Intel's Responsibility-Sensitive Safety Program Aims to Make Autonomous Cars More Assertive
Autonomous cars are new, and they're interesting propositions because they want to replace something humans have done for decades. So it makes plenty of sense that companies and automakers are erring toward the side of caution. Being overly cautious, though, has caused drivers to become frustrated with autonomous vehicles. Well, Intel and Mobileye have come up with a program to make autonomous cars more assertive and, therefore, more like human drivers.
Making Autonomous Cars More Aggressive
Recently, Intel and Mobileye developed a program called Responsibility-Sensitive Safety (RSS). The goal of the program is to make autonomous cars behave and drive more like humans. While that sounds like a goal many other companies are working on, Intel's a little different because it wants self-driving cars to be more assertive and take risks while driving.
The majority of self-driving cars today are cautious, tending to do things more carefully than a human would. While this doesn't sound like a terrible thing, autonomous vehicles that drive too well and too safely have become a source of frustration for regular drivers. For Arizona locals, Waymo's autonomous minivans are the main source of controversy and ire.
According to Car and Driver, Intel's RSS provides autonomous cars with a playbook that outlines safe and unsafe driving situations. By using the guide, self-driving cars can decide to make more assertive maneuvers that still line up with being safe. Obviously, Intel understands that accidents are still bound to happen. Whether they're the fault of the autonomous car or a human driver, things are bound to go wrong.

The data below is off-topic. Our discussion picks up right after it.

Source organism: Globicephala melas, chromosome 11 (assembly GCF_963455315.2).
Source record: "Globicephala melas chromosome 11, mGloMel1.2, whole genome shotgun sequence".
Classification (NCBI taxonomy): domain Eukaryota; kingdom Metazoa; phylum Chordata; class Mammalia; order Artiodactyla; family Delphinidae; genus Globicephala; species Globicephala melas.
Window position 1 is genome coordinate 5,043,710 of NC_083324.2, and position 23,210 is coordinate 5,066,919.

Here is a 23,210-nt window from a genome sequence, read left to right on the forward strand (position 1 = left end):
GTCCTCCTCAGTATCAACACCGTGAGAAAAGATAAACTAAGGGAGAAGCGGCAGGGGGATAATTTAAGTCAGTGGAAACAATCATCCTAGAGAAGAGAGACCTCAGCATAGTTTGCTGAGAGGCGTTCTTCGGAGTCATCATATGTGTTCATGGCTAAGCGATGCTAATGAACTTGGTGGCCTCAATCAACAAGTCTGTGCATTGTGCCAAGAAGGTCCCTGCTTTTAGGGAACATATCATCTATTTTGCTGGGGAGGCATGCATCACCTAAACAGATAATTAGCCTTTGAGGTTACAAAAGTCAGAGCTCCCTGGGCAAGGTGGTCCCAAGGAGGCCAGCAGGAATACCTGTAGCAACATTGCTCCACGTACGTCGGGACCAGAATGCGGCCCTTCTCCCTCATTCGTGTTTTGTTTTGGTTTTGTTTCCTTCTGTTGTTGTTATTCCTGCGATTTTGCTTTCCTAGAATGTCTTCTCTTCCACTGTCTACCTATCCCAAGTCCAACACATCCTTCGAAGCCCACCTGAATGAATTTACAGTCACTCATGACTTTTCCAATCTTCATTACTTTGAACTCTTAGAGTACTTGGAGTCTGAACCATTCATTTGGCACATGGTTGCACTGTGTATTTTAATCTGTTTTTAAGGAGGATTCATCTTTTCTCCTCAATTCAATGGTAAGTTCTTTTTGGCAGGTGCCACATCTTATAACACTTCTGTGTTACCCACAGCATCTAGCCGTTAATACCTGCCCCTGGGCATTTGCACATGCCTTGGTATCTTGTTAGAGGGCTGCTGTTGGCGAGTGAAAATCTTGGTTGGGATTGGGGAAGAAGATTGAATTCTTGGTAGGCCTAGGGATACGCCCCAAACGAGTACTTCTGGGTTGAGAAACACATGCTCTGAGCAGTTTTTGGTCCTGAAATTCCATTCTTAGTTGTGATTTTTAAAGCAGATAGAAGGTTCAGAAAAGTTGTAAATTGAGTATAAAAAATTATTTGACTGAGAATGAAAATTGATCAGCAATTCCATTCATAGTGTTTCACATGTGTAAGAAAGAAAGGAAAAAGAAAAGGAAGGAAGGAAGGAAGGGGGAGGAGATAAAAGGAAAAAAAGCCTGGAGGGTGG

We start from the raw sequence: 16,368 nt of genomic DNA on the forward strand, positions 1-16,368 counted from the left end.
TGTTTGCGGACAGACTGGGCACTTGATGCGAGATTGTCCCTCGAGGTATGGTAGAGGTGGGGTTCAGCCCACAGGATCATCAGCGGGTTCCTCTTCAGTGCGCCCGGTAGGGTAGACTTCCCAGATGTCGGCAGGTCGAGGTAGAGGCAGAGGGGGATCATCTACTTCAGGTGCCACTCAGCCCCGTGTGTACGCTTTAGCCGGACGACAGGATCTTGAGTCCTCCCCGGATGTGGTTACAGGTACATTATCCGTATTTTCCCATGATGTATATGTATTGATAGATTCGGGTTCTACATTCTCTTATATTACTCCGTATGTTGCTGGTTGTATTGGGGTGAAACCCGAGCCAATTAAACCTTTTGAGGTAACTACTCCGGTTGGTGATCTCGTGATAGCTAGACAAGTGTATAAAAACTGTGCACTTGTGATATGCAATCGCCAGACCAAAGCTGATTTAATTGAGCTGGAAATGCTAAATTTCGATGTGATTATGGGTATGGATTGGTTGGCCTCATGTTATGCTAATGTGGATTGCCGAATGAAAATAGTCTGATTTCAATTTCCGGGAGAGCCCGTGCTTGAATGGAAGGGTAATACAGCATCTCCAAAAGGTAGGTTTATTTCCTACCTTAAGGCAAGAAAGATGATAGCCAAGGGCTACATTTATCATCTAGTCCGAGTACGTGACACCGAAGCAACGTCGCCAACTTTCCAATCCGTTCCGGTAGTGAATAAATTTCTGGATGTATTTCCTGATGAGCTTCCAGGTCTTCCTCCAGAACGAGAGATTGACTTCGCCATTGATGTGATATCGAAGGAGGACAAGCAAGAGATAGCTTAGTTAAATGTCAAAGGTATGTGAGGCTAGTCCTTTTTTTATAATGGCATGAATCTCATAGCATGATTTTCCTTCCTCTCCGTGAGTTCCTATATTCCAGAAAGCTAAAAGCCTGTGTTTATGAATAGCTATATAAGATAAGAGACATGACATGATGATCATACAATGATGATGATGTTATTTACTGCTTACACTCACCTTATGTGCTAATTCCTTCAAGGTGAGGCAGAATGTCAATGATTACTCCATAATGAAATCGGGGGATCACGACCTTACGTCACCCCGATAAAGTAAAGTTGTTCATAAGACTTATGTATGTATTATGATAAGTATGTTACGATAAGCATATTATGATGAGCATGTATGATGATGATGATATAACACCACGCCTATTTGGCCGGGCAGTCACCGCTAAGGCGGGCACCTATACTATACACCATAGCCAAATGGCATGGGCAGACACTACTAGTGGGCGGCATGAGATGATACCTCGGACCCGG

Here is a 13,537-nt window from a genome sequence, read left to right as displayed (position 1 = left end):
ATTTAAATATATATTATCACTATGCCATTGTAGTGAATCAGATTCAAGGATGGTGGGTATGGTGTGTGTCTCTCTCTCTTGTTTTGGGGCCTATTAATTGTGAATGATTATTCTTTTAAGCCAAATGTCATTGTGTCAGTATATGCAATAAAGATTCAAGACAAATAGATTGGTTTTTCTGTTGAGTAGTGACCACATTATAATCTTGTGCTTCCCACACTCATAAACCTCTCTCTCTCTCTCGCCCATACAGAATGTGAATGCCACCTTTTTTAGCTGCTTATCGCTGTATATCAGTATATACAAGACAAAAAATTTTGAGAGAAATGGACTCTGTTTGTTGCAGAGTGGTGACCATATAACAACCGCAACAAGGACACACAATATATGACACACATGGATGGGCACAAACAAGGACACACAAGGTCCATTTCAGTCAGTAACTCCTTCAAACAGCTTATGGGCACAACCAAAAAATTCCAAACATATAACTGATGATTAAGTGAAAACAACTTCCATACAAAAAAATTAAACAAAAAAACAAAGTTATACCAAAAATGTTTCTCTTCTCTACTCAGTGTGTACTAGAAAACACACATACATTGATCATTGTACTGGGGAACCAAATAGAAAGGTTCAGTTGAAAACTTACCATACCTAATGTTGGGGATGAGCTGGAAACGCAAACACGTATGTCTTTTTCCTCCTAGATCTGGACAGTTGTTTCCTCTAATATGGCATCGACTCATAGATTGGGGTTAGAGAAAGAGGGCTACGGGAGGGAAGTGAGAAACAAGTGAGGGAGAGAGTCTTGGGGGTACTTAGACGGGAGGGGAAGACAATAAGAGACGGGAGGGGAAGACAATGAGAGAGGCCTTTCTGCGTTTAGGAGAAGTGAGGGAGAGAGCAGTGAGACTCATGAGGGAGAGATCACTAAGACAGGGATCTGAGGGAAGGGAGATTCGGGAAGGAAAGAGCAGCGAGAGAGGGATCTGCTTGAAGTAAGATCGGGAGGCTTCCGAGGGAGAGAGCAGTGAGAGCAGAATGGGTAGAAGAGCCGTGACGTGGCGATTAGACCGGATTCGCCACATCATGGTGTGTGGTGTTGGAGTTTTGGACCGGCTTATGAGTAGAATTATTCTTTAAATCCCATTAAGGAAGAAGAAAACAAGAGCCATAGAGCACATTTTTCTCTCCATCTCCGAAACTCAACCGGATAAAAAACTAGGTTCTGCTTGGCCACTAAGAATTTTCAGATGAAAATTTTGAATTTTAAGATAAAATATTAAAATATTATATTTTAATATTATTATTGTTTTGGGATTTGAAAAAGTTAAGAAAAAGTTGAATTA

How RSS Works In The Real World
That, though, won't stop the machine from being a little more assertive on the road. Car and Driver has three scenarios that reveal how human-like RSS is. In the first scenario, which involves an autonomous vehicle merging into deadlock traffic, the self-driving car will creep into a lane. This puts pressure on the driver in the back to create a gap for the autonomous car to merge. If the human driver doesn't make space for the autonomous vehicle to enter the lane, the driverless car will pull off the side of the road until it can safely enter the lane.
In the second scenario, a bus stop shelter blocks an autonomous vehicle from seeing a pedestrian that's waiting to cross at a crosswalk. Instead of stopping and allowing the pedestrian to cross, RSS proceeds in a careful manner based on information it has on how quickly people move. In an instance where the pedestrian decides to cross, the autonomous vehicle will still have enough time to avoid a collision.
The last scenario doesn't really highlight how human-like RSS is, but is more of an instance of how modern self-driving vehicles still have some ways to go before being perfect. If an autonomous vehicle is driving next to a human driver, and the human-operated car goes to make a lane change, the autonomous car will perform an evasive maneuver.
With more and more autonomous cars on public roads, having driverless vehicles that perform similarly to humans would be a welcomed change. Being too safe of a driver, after all, can be a bad thing.
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